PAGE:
Bluetooth Codecs Terminology

Bluetooth Codecs Terminology

There are a few important Bluetooth codec terms. Don’t let it bog you down too much, as you can crosscheck this section against the rest of the guide as you read through.

Sample Rates (Hz)

The sample rate is the number of data points per second that are in an audio file. If you want to capture the frequency, you will need to take two samples. These two samples will be gauged at -20Hz, which is double the limit of human hearing capabilities. If we are dealing in hi-res formats, they will be 96Hz or higher.

Bit depth (-bit)

If you add together all the bits in the audio sample, you can find the file’s resolution. To put this into perspective, a CD has 16-bit quality, while DVDs and Blu-ray discs are 24-bit. It’s very similar to the sample rate in regards to the higher bit-depth yielding larger files.

Bitrate (kbps)

The bitrate is the number of processed bits per unit of time. This is usually measured in seconds. The main names for these are kilobits/second (kbps) or megabits per second (Mbps). Here’s how to calculate bitrate; sample rate TIMES bit-depth TIMES number of channels.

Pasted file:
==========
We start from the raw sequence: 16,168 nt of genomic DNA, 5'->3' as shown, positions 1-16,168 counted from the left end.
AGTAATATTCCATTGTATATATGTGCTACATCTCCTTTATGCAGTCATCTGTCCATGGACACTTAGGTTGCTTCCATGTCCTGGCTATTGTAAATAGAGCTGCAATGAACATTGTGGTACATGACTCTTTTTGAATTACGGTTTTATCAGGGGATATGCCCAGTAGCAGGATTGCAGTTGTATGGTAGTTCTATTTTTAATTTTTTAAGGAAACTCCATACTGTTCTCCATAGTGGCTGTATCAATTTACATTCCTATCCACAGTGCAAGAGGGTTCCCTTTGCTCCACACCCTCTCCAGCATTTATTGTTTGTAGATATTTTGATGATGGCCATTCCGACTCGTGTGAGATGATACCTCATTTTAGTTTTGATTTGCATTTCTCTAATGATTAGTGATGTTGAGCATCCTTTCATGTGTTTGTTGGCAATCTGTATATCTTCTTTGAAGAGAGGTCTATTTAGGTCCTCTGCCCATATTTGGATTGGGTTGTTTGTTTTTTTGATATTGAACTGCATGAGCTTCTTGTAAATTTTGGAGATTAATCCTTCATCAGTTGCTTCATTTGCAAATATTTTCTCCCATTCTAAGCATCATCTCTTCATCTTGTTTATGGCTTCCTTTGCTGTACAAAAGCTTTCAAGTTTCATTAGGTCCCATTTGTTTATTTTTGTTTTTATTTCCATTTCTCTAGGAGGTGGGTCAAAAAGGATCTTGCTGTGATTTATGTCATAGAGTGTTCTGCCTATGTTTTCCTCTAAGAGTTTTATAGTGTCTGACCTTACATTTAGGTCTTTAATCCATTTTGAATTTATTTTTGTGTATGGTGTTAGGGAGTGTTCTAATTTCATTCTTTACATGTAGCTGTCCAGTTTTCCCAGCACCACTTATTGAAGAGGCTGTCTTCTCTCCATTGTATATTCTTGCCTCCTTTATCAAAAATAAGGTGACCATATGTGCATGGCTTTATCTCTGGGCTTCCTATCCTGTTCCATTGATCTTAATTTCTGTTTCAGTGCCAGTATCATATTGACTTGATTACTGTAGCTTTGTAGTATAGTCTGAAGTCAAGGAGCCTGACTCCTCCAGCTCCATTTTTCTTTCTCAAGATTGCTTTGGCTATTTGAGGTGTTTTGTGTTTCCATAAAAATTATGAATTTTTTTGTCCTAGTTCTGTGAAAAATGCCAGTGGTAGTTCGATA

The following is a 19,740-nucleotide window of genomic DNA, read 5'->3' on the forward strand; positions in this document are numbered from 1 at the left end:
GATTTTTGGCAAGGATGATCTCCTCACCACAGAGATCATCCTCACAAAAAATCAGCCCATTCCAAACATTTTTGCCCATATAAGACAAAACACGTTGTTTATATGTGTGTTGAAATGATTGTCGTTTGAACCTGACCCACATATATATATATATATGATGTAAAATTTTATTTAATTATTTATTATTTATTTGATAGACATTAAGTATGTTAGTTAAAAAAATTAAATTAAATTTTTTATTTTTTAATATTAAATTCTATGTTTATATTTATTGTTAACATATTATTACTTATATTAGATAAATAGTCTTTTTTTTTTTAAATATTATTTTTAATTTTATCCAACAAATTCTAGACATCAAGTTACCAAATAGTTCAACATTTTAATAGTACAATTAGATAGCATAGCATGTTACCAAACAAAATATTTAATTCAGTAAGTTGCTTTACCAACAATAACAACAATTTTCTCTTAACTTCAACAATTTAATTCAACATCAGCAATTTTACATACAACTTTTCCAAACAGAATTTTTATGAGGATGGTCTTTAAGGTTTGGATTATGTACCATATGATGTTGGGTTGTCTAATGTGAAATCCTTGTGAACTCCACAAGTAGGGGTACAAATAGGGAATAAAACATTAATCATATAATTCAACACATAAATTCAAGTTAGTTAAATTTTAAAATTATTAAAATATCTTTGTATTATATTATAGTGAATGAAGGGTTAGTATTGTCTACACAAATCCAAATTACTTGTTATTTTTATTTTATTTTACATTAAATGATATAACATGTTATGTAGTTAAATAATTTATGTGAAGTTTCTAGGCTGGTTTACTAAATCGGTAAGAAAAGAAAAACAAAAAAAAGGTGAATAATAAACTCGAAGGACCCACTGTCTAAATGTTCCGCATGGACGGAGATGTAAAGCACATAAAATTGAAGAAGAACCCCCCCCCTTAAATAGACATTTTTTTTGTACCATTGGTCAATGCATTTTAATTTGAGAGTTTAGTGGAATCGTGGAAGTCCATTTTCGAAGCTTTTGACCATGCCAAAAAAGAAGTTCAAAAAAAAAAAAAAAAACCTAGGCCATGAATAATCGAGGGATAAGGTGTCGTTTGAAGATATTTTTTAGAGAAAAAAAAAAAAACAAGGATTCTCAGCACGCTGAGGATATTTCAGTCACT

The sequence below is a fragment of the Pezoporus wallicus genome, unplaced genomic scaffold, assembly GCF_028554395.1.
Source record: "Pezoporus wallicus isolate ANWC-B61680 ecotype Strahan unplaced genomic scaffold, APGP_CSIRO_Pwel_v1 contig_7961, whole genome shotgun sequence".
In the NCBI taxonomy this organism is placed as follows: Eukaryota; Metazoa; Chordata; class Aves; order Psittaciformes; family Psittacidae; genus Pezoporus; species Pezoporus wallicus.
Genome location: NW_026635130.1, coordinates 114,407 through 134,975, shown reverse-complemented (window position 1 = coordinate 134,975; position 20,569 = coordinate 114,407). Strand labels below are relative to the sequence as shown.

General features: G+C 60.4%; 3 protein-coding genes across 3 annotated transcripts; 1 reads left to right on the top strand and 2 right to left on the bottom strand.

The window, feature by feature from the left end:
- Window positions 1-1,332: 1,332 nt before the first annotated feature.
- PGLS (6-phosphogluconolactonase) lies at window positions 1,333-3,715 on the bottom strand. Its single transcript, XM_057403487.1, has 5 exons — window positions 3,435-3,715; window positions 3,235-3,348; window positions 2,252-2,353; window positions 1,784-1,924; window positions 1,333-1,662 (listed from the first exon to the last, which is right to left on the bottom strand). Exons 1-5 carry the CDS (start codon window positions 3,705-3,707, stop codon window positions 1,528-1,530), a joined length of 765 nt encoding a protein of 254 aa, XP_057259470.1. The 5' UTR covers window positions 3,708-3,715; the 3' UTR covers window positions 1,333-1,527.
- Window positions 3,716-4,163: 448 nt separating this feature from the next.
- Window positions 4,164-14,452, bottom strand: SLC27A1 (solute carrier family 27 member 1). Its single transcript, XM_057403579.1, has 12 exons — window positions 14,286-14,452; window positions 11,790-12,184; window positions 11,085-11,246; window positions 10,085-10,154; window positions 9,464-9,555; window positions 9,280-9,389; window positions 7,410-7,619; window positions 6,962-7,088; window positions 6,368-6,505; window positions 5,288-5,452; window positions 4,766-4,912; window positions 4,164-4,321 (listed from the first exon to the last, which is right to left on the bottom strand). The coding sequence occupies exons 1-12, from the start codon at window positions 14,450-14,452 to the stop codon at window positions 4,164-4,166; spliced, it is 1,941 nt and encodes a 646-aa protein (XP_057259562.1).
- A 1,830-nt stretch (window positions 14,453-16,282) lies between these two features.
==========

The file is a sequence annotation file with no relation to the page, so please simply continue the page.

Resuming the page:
Bluetooth Transfer Rates – What are they, and what do they do?

Did you ever listen to your Bluetooth headphones when suddenly you lost connectivity? That’s because Bluetooth transfer rates are unstable. It’s why many audio geeks prefer wired headphones in terms of reliability.

If you ever brought a set of branded headphones from Sony or Philips, did you notice that they recommend a transfer rate for its codecs? However, it’s not usually a constant rate. It’s an optimal bitrate because your connectivity conditions constantly change. You will not be continually decoding at the optimal bitrate.

Keep within optimum connectivity range…